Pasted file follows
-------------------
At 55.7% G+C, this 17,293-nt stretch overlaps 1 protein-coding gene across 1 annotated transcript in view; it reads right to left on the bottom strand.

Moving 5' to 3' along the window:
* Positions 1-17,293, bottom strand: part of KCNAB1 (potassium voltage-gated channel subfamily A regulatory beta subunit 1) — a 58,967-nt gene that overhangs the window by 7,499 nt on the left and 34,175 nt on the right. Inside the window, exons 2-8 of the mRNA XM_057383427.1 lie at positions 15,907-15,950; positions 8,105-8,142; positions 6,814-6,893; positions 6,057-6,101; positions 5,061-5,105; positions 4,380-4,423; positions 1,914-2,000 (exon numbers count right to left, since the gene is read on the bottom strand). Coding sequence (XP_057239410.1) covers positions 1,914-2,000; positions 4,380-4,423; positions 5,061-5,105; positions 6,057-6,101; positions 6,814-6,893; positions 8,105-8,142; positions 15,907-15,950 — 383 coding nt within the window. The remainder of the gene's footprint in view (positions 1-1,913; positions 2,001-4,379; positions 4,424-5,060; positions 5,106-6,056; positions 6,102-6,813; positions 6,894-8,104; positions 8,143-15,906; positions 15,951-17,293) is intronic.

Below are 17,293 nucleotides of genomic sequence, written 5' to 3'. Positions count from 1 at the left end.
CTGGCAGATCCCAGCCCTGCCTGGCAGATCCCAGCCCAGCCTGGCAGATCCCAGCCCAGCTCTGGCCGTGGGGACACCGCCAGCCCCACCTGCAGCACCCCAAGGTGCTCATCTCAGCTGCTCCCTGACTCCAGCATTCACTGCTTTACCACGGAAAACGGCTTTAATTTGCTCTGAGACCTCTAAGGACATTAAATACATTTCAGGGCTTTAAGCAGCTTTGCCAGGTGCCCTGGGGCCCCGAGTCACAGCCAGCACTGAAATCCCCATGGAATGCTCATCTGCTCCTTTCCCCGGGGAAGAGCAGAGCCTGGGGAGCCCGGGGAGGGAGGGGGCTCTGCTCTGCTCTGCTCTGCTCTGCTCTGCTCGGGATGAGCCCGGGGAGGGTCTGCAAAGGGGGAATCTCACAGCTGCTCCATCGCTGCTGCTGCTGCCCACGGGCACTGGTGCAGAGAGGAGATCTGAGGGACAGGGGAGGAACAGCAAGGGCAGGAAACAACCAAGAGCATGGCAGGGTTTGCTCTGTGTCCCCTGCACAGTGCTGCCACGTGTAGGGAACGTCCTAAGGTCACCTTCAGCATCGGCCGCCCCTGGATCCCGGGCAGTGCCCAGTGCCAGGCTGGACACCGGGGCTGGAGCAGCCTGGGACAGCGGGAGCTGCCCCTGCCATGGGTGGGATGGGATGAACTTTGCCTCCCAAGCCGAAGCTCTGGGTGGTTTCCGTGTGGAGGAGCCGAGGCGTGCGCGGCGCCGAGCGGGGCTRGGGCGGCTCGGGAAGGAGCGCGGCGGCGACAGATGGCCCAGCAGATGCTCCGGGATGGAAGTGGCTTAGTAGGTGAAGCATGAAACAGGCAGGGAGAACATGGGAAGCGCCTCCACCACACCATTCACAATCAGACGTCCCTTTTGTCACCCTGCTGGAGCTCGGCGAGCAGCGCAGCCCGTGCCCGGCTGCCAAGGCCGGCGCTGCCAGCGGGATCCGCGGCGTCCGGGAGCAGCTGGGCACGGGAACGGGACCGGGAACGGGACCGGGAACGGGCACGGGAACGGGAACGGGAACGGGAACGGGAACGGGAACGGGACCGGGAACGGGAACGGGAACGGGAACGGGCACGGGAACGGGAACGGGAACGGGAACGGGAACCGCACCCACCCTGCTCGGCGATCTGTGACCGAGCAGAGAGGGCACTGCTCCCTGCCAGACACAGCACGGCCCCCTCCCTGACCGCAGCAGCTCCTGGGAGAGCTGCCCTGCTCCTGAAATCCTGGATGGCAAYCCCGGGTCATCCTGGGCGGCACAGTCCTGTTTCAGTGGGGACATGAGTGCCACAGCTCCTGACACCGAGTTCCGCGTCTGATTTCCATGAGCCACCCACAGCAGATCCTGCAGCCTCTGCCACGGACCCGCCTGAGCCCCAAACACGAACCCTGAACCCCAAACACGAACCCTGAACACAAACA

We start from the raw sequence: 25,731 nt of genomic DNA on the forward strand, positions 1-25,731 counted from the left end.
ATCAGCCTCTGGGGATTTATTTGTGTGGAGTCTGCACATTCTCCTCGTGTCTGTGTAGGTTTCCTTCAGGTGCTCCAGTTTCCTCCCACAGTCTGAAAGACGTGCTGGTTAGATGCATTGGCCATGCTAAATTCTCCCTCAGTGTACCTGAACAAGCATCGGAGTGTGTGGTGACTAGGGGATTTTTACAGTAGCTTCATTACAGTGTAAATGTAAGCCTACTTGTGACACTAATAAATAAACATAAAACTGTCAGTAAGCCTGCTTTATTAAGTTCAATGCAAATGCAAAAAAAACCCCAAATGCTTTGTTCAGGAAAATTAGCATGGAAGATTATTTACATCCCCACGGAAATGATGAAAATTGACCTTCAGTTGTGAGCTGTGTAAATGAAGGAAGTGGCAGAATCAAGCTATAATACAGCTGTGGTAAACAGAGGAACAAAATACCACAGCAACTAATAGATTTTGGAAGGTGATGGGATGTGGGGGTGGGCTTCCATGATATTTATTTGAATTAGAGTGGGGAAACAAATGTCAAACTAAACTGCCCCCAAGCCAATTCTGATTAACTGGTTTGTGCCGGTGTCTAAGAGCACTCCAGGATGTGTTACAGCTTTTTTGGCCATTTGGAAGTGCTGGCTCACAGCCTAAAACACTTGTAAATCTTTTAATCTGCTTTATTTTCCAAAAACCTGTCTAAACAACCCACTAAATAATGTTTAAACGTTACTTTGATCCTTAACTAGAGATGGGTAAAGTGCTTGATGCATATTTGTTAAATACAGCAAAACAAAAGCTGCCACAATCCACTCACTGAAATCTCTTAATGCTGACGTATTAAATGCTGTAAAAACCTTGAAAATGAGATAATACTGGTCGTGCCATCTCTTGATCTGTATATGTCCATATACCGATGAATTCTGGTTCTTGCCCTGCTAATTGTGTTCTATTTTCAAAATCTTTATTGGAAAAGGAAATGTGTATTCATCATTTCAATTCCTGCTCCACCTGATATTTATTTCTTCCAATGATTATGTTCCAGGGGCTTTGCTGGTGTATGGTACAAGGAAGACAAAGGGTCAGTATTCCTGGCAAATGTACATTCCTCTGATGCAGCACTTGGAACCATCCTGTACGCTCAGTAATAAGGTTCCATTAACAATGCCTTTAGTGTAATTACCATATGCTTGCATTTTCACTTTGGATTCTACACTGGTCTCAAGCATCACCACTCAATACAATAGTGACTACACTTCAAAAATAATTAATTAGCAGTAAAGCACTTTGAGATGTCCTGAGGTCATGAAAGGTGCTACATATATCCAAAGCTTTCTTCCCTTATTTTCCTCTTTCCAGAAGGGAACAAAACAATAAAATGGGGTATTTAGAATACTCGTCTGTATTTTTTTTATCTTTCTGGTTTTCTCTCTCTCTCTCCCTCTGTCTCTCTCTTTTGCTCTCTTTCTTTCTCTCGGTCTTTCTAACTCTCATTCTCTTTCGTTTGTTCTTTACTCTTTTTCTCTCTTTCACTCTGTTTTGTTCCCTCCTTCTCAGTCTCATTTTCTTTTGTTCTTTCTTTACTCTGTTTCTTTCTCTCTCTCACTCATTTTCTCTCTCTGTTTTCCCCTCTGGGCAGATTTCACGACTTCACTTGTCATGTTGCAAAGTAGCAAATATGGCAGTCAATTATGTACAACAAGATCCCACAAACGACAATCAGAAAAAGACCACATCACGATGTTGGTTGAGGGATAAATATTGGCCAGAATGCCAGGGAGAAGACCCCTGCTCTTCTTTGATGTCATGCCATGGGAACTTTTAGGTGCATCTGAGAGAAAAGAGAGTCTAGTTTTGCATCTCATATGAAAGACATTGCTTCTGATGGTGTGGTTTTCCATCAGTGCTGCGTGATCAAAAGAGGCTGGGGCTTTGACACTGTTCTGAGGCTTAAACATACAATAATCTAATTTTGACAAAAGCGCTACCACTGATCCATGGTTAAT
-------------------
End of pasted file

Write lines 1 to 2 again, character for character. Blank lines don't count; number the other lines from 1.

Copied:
At 55.7% G+C, this 17,293-nt stretch overlaps 1 protein-coding gene across 1 annotated transcript in view; it reads right to left on the bottom strand.

Moving 5' to 3' along the window: